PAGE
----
Mum’s by the glass door when I arrive. I smile at her as a member of staff punches a code into a key pad and lets me in.
Frowning she leans her head to one side and stares. The tension fades from her face and she beams. “Brenda.”
I wrap my arms round her. It’s good to feel her warmth. It’s been too long. I release my hold and take her hand. Her once manicured painted finger nails are chewed and free from polish. Besides regular trips to the hairdressers having her nails done used to be her only beauty treat. I’ve brought her favourite colour with me, blush pink, and a fragrant hand cream. They’re in my handbag along with some coloured cellophane. She likes the crinkly feeling on her fingertips and the crunching sound it makes when squeezing it.
She swings our linked hands and says to a female resident, “This is my sister Brenda.”
I’m not her sister but that she thinks I’m family is enough. “Where shall we sit?”
Puzzled she looks around the entrance hall as if seeing it for the first time. It’s large but surprisingly cosy with a couple of sofas and chairs snuck against a mulberry coloured wall. There’s a table in the corner housing a tree with slowly colour changing buds. It catches her eye and she walks towards it.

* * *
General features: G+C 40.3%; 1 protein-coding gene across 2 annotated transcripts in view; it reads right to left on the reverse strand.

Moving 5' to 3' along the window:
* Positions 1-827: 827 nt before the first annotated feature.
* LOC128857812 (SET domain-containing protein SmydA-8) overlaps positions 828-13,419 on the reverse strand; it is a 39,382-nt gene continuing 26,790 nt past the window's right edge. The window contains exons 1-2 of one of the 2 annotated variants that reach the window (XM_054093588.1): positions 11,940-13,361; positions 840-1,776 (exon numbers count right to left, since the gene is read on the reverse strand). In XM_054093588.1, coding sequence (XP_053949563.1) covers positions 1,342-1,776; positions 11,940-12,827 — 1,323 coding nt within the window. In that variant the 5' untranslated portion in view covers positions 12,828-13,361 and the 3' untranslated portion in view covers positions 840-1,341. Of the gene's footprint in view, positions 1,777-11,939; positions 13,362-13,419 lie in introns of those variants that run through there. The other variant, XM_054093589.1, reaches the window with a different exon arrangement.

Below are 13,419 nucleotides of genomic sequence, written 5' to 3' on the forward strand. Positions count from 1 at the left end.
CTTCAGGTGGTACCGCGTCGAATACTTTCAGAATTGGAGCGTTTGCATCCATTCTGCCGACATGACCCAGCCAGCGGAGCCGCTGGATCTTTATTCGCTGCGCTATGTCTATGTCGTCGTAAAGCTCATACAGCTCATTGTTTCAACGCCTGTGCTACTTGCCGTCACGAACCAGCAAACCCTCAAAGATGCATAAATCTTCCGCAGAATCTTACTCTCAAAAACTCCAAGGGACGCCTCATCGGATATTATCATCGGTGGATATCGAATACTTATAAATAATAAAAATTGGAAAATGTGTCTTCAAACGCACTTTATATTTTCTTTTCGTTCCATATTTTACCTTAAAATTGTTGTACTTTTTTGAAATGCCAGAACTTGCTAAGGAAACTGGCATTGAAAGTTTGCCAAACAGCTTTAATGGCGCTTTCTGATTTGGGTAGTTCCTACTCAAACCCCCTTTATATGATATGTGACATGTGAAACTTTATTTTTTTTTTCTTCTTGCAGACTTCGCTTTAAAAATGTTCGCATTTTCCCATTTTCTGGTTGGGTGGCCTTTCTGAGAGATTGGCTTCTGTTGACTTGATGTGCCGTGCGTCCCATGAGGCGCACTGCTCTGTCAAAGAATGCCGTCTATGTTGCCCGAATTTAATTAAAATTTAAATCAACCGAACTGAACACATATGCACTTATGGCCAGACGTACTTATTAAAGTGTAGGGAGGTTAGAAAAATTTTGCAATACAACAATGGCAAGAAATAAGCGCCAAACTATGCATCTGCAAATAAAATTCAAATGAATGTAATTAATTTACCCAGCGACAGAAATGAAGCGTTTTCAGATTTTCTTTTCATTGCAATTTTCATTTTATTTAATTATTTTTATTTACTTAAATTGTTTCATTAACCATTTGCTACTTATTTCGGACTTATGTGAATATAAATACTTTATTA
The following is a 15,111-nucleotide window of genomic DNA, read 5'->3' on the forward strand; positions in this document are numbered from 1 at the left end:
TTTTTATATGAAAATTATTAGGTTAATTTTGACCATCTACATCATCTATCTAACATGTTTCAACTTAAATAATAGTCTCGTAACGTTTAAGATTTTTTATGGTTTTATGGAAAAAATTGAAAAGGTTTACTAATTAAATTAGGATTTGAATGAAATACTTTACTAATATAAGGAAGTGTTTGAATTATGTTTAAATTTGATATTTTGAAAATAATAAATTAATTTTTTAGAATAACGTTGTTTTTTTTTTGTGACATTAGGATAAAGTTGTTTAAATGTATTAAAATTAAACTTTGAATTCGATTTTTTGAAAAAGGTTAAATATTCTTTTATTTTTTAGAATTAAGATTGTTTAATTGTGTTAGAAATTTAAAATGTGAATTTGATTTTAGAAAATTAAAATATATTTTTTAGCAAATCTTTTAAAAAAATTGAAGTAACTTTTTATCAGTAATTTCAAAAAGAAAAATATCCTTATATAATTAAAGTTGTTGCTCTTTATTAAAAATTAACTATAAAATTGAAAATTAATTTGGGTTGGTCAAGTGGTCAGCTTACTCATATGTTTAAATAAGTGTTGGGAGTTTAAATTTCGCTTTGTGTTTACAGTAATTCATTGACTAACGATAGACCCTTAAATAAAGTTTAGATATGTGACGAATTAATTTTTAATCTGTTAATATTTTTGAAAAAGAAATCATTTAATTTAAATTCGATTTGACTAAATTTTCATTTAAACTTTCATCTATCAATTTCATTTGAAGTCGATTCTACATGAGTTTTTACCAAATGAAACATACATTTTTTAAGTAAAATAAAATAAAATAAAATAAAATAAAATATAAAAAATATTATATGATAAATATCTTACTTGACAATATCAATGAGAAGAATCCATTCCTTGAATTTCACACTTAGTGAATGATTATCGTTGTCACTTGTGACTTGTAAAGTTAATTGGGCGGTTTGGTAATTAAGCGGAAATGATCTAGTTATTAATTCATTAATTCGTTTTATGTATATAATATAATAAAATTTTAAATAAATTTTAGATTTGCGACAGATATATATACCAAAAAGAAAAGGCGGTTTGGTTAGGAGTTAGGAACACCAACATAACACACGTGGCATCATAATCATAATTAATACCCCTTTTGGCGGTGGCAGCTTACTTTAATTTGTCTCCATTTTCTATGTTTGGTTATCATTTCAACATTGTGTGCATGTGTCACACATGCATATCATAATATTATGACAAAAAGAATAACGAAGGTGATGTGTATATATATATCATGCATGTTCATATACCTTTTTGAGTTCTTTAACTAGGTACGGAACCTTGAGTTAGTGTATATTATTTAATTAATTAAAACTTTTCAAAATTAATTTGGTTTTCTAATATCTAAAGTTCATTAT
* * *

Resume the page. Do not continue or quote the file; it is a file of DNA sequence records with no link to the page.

“Shall we sit here?” I say pointing at the sofa by the fake tree.
A puzzled look spreads across her face. I smile. Her eyes fill with warmth and maybe recognition. Her gradual smile has me grinning. “Yes Mum it’s me.”
She grips my hand a little tighter, “You came.”
“I’ve missed you sis,” she says.
Mum hasn’t remembered me for a few years. I’ve accepted it but there’s a spark of hope that ignites every time she’s pleased to see me. Perhaps this is the moment where she, we connect again. But it never is. She used to phone me more than once a week, sometimes daily. It irritated me. I was busy. But what I wouldn’t do to have those calls again. The phone call early on my birthday to sing Happy Birthday to me before I leave for work. “I’ve missed you too.”